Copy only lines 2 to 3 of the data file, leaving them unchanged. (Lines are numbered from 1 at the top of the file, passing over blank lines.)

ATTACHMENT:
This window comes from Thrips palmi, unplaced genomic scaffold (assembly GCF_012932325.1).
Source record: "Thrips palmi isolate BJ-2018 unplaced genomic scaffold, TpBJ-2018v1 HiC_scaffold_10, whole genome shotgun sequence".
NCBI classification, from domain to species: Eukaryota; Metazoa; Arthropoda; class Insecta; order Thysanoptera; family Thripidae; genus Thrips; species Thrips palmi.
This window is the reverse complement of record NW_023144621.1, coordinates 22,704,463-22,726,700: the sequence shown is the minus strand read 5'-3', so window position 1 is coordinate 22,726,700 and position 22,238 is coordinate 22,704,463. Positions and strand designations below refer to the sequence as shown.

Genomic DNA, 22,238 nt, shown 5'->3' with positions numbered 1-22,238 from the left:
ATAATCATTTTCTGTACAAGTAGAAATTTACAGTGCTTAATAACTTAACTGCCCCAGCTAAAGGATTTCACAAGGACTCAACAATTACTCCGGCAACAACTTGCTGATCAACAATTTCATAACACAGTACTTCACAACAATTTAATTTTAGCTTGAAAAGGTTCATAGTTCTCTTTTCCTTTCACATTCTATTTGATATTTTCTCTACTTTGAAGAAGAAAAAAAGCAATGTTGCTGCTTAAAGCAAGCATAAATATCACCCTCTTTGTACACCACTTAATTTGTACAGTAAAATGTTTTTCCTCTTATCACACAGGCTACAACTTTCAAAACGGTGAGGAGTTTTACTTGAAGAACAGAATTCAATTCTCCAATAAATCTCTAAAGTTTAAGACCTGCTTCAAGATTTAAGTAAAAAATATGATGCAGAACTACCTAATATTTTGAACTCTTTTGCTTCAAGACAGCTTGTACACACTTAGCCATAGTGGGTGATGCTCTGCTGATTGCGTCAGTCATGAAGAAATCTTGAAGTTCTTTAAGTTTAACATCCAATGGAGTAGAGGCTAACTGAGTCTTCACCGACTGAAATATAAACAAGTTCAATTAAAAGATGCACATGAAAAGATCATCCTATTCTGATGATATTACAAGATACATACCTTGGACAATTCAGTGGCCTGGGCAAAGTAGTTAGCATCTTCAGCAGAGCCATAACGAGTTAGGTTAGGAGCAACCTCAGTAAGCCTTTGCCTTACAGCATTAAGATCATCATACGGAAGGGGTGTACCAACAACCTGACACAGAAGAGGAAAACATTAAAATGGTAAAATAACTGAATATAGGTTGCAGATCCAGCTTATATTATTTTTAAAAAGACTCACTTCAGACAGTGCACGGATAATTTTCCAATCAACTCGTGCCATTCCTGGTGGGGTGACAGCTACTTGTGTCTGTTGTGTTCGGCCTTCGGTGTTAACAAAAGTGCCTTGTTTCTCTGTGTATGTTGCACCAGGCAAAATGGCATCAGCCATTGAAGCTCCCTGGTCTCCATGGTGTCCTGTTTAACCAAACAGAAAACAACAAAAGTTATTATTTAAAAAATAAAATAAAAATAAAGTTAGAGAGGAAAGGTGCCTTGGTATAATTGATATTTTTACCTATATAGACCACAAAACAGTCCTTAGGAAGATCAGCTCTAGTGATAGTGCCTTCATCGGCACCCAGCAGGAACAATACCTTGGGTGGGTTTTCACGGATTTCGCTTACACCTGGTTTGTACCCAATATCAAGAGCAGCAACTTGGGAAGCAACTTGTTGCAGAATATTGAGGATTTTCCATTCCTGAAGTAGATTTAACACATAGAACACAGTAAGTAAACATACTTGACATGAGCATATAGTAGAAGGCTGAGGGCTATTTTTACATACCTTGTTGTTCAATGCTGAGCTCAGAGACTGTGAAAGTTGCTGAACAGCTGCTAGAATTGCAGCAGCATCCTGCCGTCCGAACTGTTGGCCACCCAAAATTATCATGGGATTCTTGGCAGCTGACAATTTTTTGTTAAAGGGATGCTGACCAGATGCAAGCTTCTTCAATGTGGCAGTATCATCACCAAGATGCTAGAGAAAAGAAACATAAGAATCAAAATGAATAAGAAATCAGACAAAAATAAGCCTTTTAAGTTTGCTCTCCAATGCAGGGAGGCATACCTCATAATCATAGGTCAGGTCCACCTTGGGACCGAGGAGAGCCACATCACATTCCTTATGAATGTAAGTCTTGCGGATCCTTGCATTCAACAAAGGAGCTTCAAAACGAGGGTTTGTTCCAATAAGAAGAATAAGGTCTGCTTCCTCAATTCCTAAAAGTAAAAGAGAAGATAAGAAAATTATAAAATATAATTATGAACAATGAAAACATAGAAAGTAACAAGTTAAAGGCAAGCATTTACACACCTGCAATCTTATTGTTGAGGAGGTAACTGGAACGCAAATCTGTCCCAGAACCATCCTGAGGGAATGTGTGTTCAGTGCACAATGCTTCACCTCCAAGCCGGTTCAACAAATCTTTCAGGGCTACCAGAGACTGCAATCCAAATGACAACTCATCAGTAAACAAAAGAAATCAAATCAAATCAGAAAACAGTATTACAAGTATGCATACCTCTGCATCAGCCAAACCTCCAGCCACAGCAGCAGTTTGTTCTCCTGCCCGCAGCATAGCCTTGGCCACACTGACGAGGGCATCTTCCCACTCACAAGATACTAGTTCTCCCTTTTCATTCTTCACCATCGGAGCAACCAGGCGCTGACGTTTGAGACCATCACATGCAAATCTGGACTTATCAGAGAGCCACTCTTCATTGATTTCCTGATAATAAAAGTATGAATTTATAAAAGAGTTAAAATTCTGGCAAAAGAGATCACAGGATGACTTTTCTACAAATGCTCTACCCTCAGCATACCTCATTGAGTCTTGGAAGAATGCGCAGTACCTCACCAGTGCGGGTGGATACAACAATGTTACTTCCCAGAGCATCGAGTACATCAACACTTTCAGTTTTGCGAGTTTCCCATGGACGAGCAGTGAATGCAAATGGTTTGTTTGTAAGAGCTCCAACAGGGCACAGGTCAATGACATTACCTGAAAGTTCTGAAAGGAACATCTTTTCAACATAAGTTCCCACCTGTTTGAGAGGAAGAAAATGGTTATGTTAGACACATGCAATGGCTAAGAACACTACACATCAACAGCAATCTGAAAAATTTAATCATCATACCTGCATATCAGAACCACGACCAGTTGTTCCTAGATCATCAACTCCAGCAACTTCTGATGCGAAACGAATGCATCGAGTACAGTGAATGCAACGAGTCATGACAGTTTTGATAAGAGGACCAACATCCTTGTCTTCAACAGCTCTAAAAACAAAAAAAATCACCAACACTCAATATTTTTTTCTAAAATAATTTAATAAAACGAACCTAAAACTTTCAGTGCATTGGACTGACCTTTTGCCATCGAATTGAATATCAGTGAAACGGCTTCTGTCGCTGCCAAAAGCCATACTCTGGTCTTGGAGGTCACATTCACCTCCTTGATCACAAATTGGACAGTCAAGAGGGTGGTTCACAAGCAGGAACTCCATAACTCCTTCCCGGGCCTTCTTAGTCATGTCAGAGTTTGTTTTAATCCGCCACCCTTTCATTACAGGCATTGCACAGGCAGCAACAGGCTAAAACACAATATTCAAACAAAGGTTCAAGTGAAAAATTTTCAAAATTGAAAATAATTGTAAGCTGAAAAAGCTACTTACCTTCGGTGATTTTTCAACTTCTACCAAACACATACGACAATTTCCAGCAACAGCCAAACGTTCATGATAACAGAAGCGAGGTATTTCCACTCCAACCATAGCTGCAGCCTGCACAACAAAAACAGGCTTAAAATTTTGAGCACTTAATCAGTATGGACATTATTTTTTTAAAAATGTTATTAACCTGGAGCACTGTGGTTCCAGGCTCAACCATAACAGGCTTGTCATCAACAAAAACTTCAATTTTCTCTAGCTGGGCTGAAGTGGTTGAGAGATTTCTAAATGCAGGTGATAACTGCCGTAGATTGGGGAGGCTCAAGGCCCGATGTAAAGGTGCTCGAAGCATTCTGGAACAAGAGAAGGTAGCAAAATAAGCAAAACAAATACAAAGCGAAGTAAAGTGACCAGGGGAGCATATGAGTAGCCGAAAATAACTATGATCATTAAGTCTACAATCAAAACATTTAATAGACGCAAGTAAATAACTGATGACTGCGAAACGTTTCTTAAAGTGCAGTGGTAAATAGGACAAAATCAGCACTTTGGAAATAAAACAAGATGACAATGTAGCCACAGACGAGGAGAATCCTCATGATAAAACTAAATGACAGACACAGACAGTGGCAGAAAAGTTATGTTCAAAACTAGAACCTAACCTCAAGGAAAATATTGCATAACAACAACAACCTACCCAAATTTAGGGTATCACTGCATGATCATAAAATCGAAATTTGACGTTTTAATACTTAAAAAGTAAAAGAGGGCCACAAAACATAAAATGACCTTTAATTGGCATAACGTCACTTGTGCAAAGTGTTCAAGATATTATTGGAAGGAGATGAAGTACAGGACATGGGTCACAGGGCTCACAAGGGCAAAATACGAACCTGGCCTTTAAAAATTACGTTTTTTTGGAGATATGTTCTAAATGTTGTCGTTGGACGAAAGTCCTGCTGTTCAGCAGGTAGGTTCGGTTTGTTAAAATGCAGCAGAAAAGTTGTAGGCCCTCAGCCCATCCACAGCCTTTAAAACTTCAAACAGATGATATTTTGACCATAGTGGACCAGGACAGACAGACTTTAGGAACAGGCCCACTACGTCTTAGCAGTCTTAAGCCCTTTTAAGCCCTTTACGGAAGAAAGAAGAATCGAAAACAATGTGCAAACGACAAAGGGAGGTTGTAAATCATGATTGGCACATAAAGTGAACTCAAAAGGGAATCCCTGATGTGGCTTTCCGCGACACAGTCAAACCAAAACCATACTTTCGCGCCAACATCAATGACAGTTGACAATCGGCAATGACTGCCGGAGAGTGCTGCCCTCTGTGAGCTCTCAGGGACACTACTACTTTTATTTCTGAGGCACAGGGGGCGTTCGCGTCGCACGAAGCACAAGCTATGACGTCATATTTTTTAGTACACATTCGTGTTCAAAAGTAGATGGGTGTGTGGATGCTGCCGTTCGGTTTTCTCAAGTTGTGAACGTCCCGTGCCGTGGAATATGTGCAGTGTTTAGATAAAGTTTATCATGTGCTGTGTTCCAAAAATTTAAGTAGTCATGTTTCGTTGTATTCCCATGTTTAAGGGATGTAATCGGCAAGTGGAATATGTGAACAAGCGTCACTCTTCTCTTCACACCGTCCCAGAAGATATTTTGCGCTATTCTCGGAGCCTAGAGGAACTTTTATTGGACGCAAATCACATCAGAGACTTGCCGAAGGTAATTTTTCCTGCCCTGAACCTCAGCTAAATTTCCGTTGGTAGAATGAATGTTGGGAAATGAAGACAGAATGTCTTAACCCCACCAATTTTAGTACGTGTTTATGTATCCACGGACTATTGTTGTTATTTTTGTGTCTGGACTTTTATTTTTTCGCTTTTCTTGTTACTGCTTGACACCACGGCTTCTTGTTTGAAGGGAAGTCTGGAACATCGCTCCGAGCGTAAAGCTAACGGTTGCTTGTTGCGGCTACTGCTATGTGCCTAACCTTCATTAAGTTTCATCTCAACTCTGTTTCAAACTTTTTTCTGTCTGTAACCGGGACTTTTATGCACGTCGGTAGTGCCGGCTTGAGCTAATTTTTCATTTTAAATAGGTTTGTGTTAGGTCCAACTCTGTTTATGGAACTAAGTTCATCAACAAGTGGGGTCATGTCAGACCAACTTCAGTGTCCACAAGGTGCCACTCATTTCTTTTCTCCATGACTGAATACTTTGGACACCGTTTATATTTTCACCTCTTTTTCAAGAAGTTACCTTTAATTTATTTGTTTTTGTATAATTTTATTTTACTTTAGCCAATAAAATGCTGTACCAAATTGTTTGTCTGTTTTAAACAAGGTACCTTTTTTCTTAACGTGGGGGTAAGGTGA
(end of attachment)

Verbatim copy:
Source record: "Thrips palmi isolate BJ-2018 unplaced genomic scaffold, TpBJ-2018v1 HiC_scaffold_10, whole genome shotgun sequence".
NCBI classification, from domain to species: Eukaryota; Metazoa; Arthropoda; class Insecta; order Thysanoptera; family Thripidae; genus Thrips; species Thrips palmi.